Erik Spiekermann is a German typographer, designer and writer, also the architect behind some of the best-known branding and visual identity campaigns of the past generation.
Photo credit: Norman Posselt
“If you ever take the train in Germany, everything you read was designed by us,” Spiekermann once said about Deutsche Bahn.
Erik Spiekermann is a designer who takes his work very seriously. When he is working he takes up a very different approach compared to his own life. Outside work, he’s more carefree, he enjoys cycling, does things without a plan, and goes with the flow; but when there’s the need to be serious, he will be.
He has talked about how he is normally 5 mins late to everything, but this does not apply when he works or has meetings. In one interview he talks about the math that if he is five minutes late, and there are 12 people waiting, that’s 60 minutes wasted. And it adds up towards a waste of money. So when it comes to work, he’s always 5 mins early.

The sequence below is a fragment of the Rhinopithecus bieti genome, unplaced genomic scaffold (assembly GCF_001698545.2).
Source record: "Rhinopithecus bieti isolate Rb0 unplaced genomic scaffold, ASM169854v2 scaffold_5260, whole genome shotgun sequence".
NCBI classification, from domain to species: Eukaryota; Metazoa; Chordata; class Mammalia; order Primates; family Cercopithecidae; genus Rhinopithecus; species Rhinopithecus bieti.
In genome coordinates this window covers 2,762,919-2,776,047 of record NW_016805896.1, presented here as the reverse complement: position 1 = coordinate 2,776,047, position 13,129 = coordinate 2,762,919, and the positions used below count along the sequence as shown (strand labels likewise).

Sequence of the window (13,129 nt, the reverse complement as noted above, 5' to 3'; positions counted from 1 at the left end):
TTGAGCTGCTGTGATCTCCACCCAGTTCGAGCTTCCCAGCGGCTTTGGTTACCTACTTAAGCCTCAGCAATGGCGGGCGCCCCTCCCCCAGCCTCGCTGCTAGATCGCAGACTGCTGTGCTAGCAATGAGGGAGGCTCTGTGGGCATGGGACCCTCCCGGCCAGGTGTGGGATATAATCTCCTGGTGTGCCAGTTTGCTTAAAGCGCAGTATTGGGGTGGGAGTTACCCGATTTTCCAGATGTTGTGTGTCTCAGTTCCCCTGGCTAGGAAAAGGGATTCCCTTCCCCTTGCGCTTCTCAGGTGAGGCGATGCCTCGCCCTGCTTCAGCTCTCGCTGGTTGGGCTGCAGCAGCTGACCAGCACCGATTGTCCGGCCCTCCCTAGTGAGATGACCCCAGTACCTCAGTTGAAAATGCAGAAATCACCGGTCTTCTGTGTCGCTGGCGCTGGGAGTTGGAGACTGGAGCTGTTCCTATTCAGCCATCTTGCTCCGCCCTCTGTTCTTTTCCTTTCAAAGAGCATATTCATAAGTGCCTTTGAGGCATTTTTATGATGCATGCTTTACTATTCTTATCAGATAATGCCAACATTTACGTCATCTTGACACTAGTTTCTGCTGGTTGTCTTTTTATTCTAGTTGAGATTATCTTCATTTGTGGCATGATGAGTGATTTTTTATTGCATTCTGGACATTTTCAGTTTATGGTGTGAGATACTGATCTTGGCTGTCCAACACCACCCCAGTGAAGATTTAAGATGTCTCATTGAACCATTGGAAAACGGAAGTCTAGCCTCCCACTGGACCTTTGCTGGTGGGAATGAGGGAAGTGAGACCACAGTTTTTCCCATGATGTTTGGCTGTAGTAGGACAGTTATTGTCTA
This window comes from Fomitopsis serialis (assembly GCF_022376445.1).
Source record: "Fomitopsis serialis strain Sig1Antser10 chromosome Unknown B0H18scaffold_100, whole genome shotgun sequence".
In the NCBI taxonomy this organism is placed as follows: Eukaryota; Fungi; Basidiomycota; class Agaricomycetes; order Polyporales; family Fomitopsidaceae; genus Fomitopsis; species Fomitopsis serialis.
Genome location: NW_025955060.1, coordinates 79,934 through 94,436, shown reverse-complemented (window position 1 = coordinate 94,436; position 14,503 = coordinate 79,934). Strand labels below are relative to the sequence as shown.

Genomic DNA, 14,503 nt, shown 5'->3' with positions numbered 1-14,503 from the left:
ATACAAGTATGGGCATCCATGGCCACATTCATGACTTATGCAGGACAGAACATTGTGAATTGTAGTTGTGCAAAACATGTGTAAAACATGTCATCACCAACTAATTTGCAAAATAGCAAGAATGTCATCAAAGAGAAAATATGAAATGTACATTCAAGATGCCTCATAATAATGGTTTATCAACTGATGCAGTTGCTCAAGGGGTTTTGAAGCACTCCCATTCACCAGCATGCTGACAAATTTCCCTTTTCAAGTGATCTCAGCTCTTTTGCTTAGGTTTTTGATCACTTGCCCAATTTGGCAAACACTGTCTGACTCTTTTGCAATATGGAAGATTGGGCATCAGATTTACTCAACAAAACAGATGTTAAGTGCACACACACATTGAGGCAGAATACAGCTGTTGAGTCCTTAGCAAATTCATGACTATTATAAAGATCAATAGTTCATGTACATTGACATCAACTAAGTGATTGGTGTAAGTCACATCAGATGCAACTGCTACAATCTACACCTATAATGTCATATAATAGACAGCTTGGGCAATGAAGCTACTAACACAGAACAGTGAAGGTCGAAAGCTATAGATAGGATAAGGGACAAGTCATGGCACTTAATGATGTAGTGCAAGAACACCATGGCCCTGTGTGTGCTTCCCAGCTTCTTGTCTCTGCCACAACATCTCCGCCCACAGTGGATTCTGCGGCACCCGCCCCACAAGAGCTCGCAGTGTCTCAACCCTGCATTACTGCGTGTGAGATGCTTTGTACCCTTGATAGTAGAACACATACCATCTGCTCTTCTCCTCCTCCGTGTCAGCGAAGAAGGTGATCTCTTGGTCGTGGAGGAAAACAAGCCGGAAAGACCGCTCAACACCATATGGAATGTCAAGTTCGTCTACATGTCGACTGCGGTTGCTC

Erik talks about how not all design are timeless, they are created to cater the specific need and situation. He was once asked about his favourite font, in which he replied that it is the one that fits a purpose he needs right now. In related works, the Austrian road network typeface was one he said he never really liked. He had to do a condensed version which ruins the type design, and that was the crux of making the tools: You don’t know what people make with them. But as a designer he has to take the job, lest someone else takes it and makes it worse.
Ultimately what I admire most about Erik is how human he is. He’s not like super designer whose mindset that is completely bizarre. He understands people, and his personal philosophies are human-centric. With meetings he’s always on time. And everybody who is not drives him crazy, because it’s rude and inefficient. Being on time is a sign of civility between two people. And he is a human who understands humans.